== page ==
Dairying is often portrayed as a very difficult career to get into for young, beginning producers. And, it is often said there is no money in dairying; dairying is too much work; dairying takes too much capital; you can’t graze dairy cows profitably; one can’t be profitable with 16,000 to 18,000 pounds of milk per cow; earning $25 to $50 per labor hour milking cows is not possible. The list goes on… Granted, 2009 was a very difficult year for dairy profits with the high feed costs and low milk prices. Yet, there are dairy producers in the Midwest who are making money without too much work and with lower capital requirements, even in years like 2009. Moreover, they are often earning greater than $25 per labor hour with below average milk production.

( Be sure to check out the below. )

In order to better understand this reality, Iowa State University (ISU) Extension embarked on a Millionaire Model Dairy Farm project, supported by the Leopold Center at ISU.

In 1993, I devised a model dairy farm that could assist young dairy producers to become very successful milking 80 cows on 80 acres.

Over a 25-year time period using the model, producers aimed to use a combination of labor efficiency, cow comfort, low cost facility, rotational grazing and financial management to garner a $1 million net worth.


The base plan
A feed plan was developed using 16,000 pounds of milk per cow with an estimated cow weight of 1,300 pounds and an average heifer weight of 650 pounds resulting in daily dry matter intakes of 42.60 pounds and 16.25 pounds respectively.

With a feed wastage rate of 20 percent and a herd cull rate of 20 percent, the cow and replacement needed 10.75 tons of dry matter annually.

The model uses 80 acres of a legume/grass mixture for grazing/ haying with a yield of 4 ton of dry matter per acre; 20 acres of purchased corn silage with a yield of 7.5 ton of dry matter; 150 tons of purchased hay; and 292 ton of protein and grain supplements.

The Millionaire Model Farm Plan started from bare bones investment levels. However, the investment levels started with in 2003 may not be realistic for obtaining a loan after 2009. This was the model’s Summary and Loan Request to borrow $110,000 for:

a) Cows, 80 at $1,500 or $120,000

b) Machinery:

  • Tractor $4,300
  • Skid Steer $3,600
  • Manure Spreader $3,000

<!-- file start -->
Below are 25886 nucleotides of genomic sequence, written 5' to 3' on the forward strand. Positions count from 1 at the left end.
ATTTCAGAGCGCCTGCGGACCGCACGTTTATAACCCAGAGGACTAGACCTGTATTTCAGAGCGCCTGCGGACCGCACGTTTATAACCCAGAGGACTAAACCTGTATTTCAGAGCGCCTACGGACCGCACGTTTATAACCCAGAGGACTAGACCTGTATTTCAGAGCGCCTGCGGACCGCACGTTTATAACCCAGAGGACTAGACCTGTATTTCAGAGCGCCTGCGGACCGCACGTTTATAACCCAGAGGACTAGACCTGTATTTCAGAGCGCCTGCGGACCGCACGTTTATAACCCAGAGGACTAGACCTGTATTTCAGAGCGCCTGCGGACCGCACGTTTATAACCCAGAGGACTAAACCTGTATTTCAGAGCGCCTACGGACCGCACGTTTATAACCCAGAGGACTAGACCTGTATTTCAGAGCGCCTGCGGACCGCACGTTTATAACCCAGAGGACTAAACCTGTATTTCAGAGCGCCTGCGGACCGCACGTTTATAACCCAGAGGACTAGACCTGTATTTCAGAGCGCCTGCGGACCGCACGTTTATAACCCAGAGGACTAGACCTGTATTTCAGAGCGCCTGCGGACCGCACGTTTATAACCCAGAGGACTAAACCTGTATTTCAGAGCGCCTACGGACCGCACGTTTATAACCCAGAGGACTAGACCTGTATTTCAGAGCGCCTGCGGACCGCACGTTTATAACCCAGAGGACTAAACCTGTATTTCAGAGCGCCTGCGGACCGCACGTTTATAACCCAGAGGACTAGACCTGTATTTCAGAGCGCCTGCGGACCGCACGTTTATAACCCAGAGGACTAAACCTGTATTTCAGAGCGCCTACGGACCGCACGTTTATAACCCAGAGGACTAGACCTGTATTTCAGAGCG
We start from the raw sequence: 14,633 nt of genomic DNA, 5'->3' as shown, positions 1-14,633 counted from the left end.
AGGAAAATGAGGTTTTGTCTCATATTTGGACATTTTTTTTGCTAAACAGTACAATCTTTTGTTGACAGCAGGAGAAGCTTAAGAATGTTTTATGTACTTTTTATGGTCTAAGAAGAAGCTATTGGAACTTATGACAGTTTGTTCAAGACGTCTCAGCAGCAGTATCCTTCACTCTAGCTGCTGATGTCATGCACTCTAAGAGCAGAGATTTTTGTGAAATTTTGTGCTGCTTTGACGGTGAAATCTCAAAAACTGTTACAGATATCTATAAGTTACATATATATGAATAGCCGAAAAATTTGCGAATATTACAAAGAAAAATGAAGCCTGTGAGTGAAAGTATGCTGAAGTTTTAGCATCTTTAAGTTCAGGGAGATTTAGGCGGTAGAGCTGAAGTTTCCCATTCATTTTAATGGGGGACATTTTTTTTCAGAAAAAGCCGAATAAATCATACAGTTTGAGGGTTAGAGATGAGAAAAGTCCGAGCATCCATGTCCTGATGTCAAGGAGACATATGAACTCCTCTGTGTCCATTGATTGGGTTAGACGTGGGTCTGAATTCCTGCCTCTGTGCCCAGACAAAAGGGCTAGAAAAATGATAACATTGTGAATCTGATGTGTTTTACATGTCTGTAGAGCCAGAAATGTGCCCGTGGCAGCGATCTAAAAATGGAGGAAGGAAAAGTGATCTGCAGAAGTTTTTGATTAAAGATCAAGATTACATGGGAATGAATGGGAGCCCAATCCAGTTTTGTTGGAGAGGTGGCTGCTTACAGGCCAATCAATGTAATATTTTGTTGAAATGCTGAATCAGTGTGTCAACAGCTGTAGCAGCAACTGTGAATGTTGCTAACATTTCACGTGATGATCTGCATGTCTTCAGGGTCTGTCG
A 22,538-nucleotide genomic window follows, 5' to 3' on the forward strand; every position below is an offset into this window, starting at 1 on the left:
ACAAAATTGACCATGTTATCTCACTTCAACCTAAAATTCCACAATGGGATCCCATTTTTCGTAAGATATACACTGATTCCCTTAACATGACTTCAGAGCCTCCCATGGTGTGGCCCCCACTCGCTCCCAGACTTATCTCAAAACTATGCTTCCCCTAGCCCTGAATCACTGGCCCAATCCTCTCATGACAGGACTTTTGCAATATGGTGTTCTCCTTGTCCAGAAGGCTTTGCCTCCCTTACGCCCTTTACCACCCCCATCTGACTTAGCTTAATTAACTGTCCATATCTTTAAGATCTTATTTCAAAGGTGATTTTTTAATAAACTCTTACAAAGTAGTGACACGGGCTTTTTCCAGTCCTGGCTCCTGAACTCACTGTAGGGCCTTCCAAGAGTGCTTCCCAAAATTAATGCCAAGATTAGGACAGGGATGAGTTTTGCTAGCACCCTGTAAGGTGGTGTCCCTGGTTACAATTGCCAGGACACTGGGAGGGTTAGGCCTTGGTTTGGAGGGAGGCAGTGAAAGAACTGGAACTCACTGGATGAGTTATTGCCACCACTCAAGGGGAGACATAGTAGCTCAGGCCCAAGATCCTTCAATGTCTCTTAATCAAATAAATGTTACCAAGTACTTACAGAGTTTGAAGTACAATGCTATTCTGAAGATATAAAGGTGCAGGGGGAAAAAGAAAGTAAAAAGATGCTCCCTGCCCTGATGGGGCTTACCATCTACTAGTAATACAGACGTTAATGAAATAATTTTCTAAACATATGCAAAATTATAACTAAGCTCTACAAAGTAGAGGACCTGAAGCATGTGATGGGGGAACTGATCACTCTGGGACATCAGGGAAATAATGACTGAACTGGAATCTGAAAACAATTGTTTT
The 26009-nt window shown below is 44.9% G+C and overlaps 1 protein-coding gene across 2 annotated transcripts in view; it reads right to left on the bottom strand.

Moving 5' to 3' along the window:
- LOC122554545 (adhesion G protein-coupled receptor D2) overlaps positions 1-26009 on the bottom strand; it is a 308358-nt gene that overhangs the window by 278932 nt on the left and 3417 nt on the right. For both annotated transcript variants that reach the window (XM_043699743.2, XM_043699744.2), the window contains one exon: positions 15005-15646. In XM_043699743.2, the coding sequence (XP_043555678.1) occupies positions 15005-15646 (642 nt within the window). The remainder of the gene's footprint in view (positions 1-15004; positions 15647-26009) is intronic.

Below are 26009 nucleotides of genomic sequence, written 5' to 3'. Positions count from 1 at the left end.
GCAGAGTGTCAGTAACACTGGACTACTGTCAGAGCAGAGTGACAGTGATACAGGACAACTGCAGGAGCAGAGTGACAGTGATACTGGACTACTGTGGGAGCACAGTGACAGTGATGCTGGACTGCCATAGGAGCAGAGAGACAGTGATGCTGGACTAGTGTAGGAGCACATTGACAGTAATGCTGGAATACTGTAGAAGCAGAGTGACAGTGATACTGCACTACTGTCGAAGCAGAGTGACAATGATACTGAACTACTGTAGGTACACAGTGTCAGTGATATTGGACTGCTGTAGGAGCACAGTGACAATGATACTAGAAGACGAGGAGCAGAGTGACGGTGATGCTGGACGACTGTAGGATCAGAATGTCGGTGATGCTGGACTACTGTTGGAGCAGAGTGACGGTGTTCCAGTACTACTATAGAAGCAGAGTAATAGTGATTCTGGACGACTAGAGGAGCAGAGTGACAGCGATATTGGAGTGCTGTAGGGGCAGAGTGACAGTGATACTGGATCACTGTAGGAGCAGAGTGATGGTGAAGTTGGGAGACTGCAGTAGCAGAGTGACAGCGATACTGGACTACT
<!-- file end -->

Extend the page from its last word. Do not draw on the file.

• 4 Wheeler $1,200
  • Rake $500
  • Haybine $2,400

Total Machinery $15,000

c) Capital Improvements $5,000 to a rented farm

Total Capital Needed $140,000

d) Capital on Hand $30,000

Goal < 80% Borrowed

Millionaire Model growth and performance

The millionaire model budget showed a beginning net worth of $30,000. The budgeted return on equity was 15 percent, which gives a 5 percent (or $1,500) higher return than the 10 percent return on net worth used in Figure 1 .

The budgeted rate of return on assets was 13 percent. With interest costs at 8 percent, and additional 5 percent ($5,500) is returned.

Adding these two together gives an addition $7,000 deposit to put towards net worth growth of 10 percent.

The growth depicted in Figure 1 is after family living and farm expenses but before taxes. Growth starts slow but the net worth grows.

Five dairy producers in Northeast Iowa and Southwest Wisconsin participated in ISU Extension’s Millionaire Model Dairy Farm Project, several as long as 1993. These five farms were analyzed financially in 2002, 2004, 2007 and 2009.

Each of these farms grew bigger than the model over the years and thus their profitability is shown to be much higher than the 80-cow model as well. Four of the five producers achieved millionaire status within 17 years. The fifth, a dairy producer beginning in 2003, had achieved more than $300,000 of net worth in seven years.

To show the range in profit levels, 2007 data is used for each of the five farms and then compared with the 2009 average data. Over the years, the five model dairy producers made good profits in their operations. ( To see budget information for these years, click here . )

The 2007 net farm income adjusted for inventory averaged $287,759 with one farm achieving an adjusted net farm income of $410,673.